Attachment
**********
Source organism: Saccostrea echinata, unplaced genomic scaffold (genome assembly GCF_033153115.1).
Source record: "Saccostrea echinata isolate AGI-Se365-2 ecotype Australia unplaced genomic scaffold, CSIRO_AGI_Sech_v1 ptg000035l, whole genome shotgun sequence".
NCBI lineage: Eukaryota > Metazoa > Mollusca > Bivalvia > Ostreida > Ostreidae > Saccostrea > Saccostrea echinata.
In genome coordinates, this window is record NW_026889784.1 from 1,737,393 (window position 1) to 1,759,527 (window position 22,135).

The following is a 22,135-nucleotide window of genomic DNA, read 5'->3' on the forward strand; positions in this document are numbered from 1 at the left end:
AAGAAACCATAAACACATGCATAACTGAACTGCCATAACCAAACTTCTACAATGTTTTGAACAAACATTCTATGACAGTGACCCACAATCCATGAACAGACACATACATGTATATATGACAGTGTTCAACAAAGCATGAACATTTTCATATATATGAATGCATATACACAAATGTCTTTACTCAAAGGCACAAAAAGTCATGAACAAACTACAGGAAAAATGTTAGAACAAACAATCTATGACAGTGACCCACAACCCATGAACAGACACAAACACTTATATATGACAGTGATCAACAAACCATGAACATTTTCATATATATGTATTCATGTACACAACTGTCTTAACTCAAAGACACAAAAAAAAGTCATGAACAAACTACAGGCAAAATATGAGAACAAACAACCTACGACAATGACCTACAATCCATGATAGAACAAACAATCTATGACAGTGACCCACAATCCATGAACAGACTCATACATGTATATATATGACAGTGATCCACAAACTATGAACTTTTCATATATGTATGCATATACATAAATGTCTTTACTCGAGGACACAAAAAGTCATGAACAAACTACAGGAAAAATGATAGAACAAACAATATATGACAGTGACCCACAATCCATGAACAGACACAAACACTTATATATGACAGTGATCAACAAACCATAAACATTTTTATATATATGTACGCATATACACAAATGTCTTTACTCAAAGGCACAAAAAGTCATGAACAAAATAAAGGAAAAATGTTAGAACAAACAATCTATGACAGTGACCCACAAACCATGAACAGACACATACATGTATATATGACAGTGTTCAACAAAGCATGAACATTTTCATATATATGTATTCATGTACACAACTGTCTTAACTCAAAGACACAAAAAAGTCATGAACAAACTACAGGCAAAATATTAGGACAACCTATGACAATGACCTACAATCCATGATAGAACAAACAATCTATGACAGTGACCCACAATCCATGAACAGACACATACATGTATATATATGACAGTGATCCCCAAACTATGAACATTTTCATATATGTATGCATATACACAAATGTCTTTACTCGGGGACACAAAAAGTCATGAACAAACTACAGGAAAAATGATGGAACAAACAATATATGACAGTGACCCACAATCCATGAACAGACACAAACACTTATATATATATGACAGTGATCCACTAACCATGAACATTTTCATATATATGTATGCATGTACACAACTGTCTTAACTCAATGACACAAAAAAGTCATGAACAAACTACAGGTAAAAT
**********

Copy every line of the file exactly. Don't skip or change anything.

Source organism: Saccostrea echinata, unplaced genomic scaffold (genome assembly GCF_033153115.1).
Source record: "Saccostrea echinata isolate AGI-Se365-2 ecotype Australia unplaced genomic scaffold, CSIRO_AGI_Sech_v1 ptg000035l, whole genome shotgun sequence".
NCBI lineage: Eukaryota > Metazoa > Mollusca > Bivalvia > Ostreida > Ostreidae > Saccostrea > Saccostrea echinata.
In genome coordinates, this window is record NW_026889784.1 from 1,737,393 (window position 1) to 1,759,527 (window position 22,135).

The following is a 22,135-nucleotide window of genomic DNA, read 5'->3' on the forward strand; positions in this document are numbered from 1 at the left end:
AAGAAACCATAAACACATGCATAACTGAACTGCCATAACCAAACTTCTACAATGTTTTGAACAAACATTCTATGACAGTGACCCACAATCCATGAACAGACACATACATGTATATATGACAGTGTTCAACAAAGCATGAACATTTTCATATATATGAATGCATATACACAAATGTCTTTACTCAAAGGCACAAAAAGTCATGAACAAACTACAGGAAAAATGTTAGAACAAACAATCTATGACAGTGACCCACAACCCATGAACAGACACAAACACTTATATATGACAGTGATCAACAAACCATGAACATTTTCATATATATGTATTCATGTACACAACTGTCTTAACTCAAAGACACAAAAAAAAGTCATGAACAAACTACAGGCAAAATATGAGAACAAACAACCTACGACAATGACCTACAATCCATGATAGAACAAACAATCTATGACAGTGACCCACAATCCATGAACAGACTCATACATGTATATATATGACAGTGATCCACAAACTATGAACTTTTCATATATGTATGCATATACATAAATGTCTTTACTCGAGGACACAAAAAGTCATGAACAAACTACAGGAAAAATGATAGAACAAACAATATATGACAGTGACCCACAATCCATGAACAGACACAAACACTTATATATGACAGTGATCAACAAACCATAAACATTTTTATATATATGTACGCATATACACAAATGTCTTTACTCAAAGGCACAAAAAGTCATGAACAAAATAAAGGAAAAATGTTAGAACAAACAATCTATGACAGTGACCCACAAACCATGAACAGACACATACATGTATATATGACAGTGTTCAACAAAGCATGAACATTTTCATATATATGTATTCATGTACACAACTGTCTTAACTCAAAGACACAAAAAAGTCATGAACAAACTACAGGCAAAATATTAGGACAACCTATGACAATGACCTACAATCCATGATAGAACAAACAATCTATGACAGTGACCCACAATCCATGAACAGACACATACATGTATATATATGACAGTGATCCCCAAACTATGAACATTTTCATATATGTATGCATATACACAAATGTCTTTACTCGGGGACACAAAAAGTCATGAACAAACTACAGGAAAAATGATGGAACAAACAATATATGACAGTGACCCACAATCCATGAACAGACACAAACACTTATATATATATGACAGTGATCCACTAACCATGAACATTTTCATATATATGTATGCATGTACACAACTGTCTTAACTCAATGACACAAAAAAGTCATGAACAAACTACAGGTAAAAT